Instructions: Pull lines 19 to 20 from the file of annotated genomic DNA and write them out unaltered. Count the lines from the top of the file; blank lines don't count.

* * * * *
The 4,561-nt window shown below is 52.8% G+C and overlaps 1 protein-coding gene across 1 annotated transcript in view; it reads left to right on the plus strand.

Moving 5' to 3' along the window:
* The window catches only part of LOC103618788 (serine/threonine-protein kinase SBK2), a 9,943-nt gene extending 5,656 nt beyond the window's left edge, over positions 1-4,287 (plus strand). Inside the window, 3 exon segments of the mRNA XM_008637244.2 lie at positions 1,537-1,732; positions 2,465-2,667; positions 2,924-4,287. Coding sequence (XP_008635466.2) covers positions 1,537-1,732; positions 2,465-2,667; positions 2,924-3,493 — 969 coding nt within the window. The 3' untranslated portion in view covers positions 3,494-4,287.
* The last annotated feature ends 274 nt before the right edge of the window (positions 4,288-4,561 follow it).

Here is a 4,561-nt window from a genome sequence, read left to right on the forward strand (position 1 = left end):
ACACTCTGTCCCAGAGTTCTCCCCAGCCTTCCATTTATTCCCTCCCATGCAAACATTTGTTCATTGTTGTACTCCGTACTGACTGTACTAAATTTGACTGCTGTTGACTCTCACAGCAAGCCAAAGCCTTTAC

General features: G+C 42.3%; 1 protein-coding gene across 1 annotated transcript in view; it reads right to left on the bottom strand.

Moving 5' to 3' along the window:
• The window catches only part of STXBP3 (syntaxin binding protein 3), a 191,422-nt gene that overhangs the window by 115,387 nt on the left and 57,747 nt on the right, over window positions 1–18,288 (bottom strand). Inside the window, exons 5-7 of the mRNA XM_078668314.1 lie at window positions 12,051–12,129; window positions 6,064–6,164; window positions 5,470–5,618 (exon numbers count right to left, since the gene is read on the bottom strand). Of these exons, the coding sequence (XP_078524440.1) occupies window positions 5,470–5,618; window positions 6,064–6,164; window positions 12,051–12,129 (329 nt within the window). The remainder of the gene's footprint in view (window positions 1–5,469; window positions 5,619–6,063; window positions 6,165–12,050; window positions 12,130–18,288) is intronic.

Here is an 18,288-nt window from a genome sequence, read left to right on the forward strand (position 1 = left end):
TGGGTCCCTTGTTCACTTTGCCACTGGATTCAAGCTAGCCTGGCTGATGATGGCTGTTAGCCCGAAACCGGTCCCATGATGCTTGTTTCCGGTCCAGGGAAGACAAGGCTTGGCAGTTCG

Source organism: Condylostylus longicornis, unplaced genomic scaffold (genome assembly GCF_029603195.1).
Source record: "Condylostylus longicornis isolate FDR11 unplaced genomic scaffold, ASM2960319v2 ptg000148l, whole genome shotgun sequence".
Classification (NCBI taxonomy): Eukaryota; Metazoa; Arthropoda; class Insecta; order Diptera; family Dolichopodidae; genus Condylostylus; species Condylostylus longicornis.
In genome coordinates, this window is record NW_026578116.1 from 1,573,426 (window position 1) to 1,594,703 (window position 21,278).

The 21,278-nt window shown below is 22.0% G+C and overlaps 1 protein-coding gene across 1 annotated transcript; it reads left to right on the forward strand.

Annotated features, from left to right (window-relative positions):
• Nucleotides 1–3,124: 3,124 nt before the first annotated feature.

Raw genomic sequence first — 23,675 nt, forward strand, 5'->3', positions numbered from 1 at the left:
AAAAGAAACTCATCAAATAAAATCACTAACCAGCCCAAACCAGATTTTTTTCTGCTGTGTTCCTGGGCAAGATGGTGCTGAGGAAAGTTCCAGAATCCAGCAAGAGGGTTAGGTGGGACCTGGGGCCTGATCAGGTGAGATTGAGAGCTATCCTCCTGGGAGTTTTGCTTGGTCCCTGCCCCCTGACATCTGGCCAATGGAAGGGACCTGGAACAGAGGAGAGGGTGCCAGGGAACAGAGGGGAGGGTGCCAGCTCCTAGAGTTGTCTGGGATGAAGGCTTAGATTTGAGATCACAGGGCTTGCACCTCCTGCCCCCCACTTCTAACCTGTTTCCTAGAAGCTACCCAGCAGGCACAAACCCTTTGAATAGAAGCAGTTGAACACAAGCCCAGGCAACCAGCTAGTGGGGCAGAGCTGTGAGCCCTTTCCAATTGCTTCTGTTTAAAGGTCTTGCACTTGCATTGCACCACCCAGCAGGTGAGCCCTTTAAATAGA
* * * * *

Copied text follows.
Raw genomic sequence first — 23,675 nt, forward strand, 5'->3', positions numbered from 1 at the left:
AAAAGAAACTCATCAAATAAAATCACTAACCAGCCCAAACCAGATTTTTTTCTGCTGTGTTCCTGGGCAAGATGGTGCTGAGGAAAGTTCCAGAATCCAGCAAGAGGGTTAGGTGGGACCTGGGGCCTGATCAGGTGAGATTGAGAGCTATCCTCCTGGGAGTTTTGCTTGGTCCCTGCCCCCTGACATCTGGCCAATGGAAGGGACCTGGAACAGAGGAGAGGGTGCCAGGGAACAGAGGGGAGGGTGCCAGCTCCTAGAGTTGTCTGGGATGAAGGCTTAGATTTGAGATCACAGGGCTTGCACCTCCTGCCCCCCACTTCTAACCTGTTTCCTAGAAGCTACCCAGCAGGCACAAACCCTTTGAATAGAAGCAGTTGAACACAAGCCCAGGCAACCAGCTAGTGGGGCAGAGCTGTGAGCCCTTTCCAATTGCTTCTGTTTAAAGGTCTTGCACTTGCATTGCACCACCCAGCAGGTGAGCCCTTTAAATAGA